February 5, 2013
Documents show Venezuela spying on Jewish community
The Venezuelan human rights group Espacio Anna Frank says its goal is to promote tolerance by teaching the life story of the teenage diarist murdered by the Nazis.
But is there something sinister lurking behind the organization’s benevolent facade?
SEBIN, the Venezuelan intelligence service, seems to believe so.
According to a dossier attributed to SEBIN, the Caracas-based group is actually part of an Israeli cloak-and-dagger operation aimed at undermining the leftist government of President Hugo Chavez.
"We conclude that [Espacio Anna Frank] operates as a strategic arm of the Israeli intelligence in the country ... operating in the field of subversive socio-political influence through representatives of far-right Zionist groups and economic elites,” said the 34-page report.
The document, which includes surveillance photographs of the group’s offices and personal details of its board members, goes on to suggest that Espacio Anna Frank poses a security threat and should be kept under surveillance through hidden cameras and listening devices.
The report is part of a massive cache of material obtained by Analises24, an Argentinian media outlet opposed to Chavez, that includes intelligence reports, clandestinely recorded photos and videos and even personal information on Chavez's family. Nicolas Solano, Analises24’s editor, told JTA that the website received the material from “a former high-ranking SEBIN source.”
On Jan. 22, the website published 50 documents from the cache that focus on Venezuelan Jews, Israel and the Middle East. Many more documents will be released soon.
“This material is absolutely genuine,” Solano told JTA.
Venezuelan officials at the country's embassy in Washington would not comment on the documents, forwarding an inquiry to Caracas, which has not responded.
But if the documents are indeed authentic, it would confirm what Venezuelan Jews have long suspected: That their own government considers them to be a fifth column and is spying on them.
"As part of the security apparatus of the regime, many Venezuelans are under surveillance," said Sammy Eppel, a Jewish columnist at the Venezuelan daily El Nacional, a leading opposition newspaper. “The Jewish community is obviously perceived as some sort of threat that warrants those actions.”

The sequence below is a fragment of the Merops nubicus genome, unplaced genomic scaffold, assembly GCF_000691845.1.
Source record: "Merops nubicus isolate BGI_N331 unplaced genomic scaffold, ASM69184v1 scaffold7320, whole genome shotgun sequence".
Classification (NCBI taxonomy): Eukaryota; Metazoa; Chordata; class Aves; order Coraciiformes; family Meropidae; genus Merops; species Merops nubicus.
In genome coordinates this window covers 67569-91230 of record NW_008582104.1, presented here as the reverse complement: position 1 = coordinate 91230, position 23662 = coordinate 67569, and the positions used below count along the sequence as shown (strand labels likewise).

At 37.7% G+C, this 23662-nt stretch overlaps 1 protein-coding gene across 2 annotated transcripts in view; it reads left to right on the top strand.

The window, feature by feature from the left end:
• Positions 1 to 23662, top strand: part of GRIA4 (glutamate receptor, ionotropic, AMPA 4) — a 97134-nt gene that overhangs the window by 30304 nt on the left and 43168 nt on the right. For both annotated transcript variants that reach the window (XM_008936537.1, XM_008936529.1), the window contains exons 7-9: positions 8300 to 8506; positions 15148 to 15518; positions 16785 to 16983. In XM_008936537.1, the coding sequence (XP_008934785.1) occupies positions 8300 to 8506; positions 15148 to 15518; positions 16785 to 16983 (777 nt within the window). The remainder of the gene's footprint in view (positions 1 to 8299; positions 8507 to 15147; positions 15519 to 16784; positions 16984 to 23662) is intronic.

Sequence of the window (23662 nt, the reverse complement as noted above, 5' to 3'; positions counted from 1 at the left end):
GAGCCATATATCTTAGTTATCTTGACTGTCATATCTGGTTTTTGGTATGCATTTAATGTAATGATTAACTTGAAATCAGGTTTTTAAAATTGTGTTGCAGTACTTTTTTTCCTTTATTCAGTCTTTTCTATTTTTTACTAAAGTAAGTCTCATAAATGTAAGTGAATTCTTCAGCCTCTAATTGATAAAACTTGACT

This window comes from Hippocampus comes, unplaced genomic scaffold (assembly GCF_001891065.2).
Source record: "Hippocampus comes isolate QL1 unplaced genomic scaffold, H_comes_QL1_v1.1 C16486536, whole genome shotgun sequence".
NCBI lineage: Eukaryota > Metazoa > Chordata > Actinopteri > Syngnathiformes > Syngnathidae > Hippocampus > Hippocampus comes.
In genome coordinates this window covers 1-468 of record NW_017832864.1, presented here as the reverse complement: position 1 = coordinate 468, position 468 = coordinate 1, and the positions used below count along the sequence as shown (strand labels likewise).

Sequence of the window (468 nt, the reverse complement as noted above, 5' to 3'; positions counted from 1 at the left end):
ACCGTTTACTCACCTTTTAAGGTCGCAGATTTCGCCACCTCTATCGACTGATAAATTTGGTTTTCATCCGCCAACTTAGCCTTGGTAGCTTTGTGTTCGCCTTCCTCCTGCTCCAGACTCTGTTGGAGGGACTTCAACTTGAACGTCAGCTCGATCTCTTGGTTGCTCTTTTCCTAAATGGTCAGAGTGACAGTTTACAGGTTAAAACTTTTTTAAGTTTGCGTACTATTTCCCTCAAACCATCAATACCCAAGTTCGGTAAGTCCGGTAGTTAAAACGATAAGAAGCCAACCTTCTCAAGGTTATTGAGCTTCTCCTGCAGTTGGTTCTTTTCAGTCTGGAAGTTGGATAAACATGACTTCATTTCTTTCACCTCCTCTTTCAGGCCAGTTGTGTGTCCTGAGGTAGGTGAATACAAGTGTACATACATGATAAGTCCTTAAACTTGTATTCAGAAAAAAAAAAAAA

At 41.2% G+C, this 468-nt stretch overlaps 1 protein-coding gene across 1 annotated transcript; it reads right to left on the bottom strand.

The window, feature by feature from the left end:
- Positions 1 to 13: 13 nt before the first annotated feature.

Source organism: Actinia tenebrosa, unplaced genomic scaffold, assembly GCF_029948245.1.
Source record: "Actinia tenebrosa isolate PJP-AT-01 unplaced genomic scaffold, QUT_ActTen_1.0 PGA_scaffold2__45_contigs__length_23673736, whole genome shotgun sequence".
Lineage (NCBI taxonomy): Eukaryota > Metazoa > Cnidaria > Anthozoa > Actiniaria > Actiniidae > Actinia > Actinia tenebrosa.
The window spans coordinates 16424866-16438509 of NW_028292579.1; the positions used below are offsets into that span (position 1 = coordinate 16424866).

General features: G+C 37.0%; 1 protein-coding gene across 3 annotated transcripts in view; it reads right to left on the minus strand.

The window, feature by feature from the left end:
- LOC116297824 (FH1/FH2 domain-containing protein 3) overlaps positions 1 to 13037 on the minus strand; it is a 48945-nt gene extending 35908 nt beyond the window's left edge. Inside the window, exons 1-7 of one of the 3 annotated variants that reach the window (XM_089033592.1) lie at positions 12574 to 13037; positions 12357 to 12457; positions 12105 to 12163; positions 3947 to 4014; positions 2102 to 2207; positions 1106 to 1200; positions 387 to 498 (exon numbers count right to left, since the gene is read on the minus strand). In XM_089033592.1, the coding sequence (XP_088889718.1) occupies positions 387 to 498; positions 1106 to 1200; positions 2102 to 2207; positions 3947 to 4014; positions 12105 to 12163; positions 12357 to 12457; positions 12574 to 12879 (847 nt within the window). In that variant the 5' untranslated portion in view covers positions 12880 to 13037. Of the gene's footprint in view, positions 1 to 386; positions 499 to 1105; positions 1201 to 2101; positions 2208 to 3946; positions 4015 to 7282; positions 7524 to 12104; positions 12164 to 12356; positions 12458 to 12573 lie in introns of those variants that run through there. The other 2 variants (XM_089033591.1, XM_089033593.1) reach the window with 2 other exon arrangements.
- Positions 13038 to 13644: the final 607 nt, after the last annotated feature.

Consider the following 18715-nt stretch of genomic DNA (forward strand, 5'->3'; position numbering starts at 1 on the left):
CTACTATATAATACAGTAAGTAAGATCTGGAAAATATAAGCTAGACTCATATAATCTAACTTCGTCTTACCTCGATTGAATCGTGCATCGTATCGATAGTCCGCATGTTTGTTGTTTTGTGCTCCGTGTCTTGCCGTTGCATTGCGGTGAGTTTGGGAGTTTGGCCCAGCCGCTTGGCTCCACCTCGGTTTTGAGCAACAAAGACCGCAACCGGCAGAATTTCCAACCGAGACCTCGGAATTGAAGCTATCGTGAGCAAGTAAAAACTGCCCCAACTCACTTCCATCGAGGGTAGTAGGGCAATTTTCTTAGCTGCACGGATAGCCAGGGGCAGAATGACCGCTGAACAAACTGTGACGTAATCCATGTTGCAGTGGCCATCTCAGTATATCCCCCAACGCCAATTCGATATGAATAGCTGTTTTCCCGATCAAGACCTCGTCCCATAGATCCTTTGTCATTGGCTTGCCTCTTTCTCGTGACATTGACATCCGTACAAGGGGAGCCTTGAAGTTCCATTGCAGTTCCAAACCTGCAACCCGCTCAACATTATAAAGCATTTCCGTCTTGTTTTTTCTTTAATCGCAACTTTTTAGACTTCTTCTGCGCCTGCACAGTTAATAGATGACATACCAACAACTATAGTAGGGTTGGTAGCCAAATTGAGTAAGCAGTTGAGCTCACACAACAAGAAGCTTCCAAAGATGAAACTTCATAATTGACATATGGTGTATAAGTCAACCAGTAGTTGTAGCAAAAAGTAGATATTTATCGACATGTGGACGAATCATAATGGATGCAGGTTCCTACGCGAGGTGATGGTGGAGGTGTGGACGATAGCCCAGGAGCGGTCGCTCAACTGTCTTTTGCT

Paulina Gamus, one of the directors of Espacio Anna Frank and a former member of the Venezuelan parliament, said the allegations against her and her organization were spurious.
"They accuse [Espacio Anna Frank] of belonging to the Mossad and the Israeli secret services only because we are an institution that promotes respect of different religions and cultures and have a Jewish component, although we are all Venezuelans," she wrote in an email.
Venezuelan Jews told JTA they were not surprised that SEBIN, the Bolivarian Intelligence Service, has been spying on them.
State security raided Jewish institutions twice, in 2004 and 2007, and Chavez has accused Israel of financing the "counter-revolution" in Venezuela. In 2009, a Caracas synagogue was ransacked by an angry mob -- including several police officers -- following Operation Cast Lead, the 2009 Israeli military campaign in Gaza. Chavez condemned the synagogue attack and several suspects were arrested.
Combined with a failing economy and a surge in violent crime, the hostility from the Chavez government has led to a Jewish exodus to the United States, Israel and other Latin American countries. Fewer than half the 1999 Jewish population of 22,000 remains.
Rabbi Pynchas Brener is among those who relocated. A vocal critic of Chavez, Brener is identified in the SEBIN documents as the Mossad's chief spymaster in Venezuela. One chart places him at the head of an intricate web of informants and cover-up operations that report directly to the Israeli intelligence service and the American and Canadian embassies in Caracas.
"I'm not a Mossad agent -- you can write that -- and I never was one," Brener told JTA. "Maybe I'll be one in the future."
Born in Poland, Brener was raised in Peru and led a congregation in Caracas for 44 years before retiring to Florida in 2011. He said he was labeled a spymaster because he was among Venezuela’s more visible Jews.
“Venezuela is the most tolerant society that I know,” Brener said. “There's almost zero anti-Semitism. But the government has been cultivating it.”
The leaks come at a potentially pivotal time for Venezuela. Chavez has not been seen in public in months since undergoing an operation related to an unspecified form of cancer. The government vows that the self-proclaimed revolutionary leader will recover and be sworn in for his fourth successive presidential term. But rumors abound that he is terminally ill.
For many members of the Jewish community, the possible departure of Chavez from Venezuelan politics would be a cause for renewed hope. Last month Ronald Lauder, the president of the World Jewish Congress, met in Caracas with Nicolas Maduro, the vice president and temporary fill-in for Chavez. The meeting, which included several Latin American Jewish leaders, seemed to hint at a possible rapprochement.
“[Maduro] is not Chavez,” Gamus said. “He does not have his charisma or character, and he is not influenced by the anti-Semitic ideologies like those that Chavez had.”
But one should be careful not to write off Chavez. Like his hero, Cuban leader Fidel Castro, who has survived countless assassination attempts and suspected ailments, Chavez has regularly proven rumors of his demise to be greatly exaggerated.
On Monday, Venezuelan Defense Minister Diego Molero reported that Chavez was having his “best moment yet” since he underwent surgery.
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